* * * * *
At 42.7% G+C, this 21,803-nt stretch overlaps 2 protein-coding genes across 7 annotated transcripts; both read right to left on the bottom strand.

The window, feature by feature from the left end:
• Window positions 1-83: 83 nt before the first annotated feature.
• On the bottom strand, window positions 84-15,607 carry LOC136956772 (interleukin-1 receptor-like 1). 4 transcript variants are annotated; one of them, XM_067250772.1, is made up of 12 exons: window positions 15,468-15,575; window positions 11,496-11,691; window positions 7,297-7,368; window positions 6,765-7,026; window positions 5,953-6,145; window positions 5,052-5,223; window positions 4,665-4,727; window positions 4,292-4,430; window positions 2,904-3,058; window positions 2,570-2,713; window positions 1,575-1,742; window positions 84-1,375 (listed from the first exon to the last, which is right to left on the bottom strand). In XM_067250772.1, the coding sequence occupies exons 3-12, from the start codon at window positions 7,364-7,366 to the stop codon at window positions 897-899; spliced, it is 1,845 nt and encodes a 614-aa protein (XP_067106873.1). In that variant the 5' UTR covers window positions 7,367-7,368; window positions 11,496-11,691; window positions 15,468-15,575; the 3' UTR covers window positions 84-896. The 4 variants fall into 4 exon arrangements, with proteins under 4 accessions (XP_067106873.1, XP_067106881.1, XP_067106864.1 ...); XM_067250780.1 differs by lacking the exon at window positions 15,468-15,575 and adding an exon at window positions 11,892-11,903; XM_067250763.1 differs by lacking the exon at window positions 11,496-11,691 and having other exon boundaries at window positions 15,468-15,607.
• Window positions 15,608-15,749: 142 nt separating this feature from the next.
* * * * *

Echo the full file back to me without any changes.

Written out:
At 42.7% G+C, this 21,803-nt stretch overlaps 2 protein-coding genes across 7 annotated transcripts; both read right to left on the bottom strand.

The window, feature by feature from the left end:
• Window positions 1-83: 83 nt before the first annotated feature.
• On the bottom strand, window positions 84-15,607 carry LOC136956772 (interleukin-1 receptor-like 1). 4 transcript variants are annotated; one of them, XM_067250772.1, is made up of 12 exons: window positions 15,468-15,575; window positions 11,496-11,691; window positions 7,297-7,368; window positions 6,765-7,026; window positions 5,953-6,145; window positions 5,052-5,223; window positions 4,665-4,727; window positions 4,292-4,430; window positions 2,904-3,058; window positions 2,570-2,713; window positions 1,575-1,742; window positions 84-1,375 (listed from the first exon to the last, which is right to left on the bottom strand). In XM_067250772.1, the coding sequence occupies exons 3-12, from the start codon at window positions 7,364-7,366 to the stop codon at window positions 897-899; spliced, it is 1,845 nt and encodes a 614-aa protein (XP_067106873.1). In that variant the 5' UTR covers window positions 7,367-7,368; window positions 11,496-11,691; window positions 15,468-15,575; the 3' UTR covers window positions 84-896. The 4 variants fall into 4 exon arrangements, with proteins under 4 accessions (XP_067106873.1, XP_067106881.1, XP_067106864.1 ...); XM_067250780.1 differs by lacking the exon at window positions 15,468-15,575 and adding an exon at window positions 11,892-11,903; XM_067250763.1 differs by lacking the exon at window positions 11,496-11,691 and having other exon boundaries at window positions 15,468-15,607.
• Window positions 15,608-15,749: 142 nt separating this feature from the next.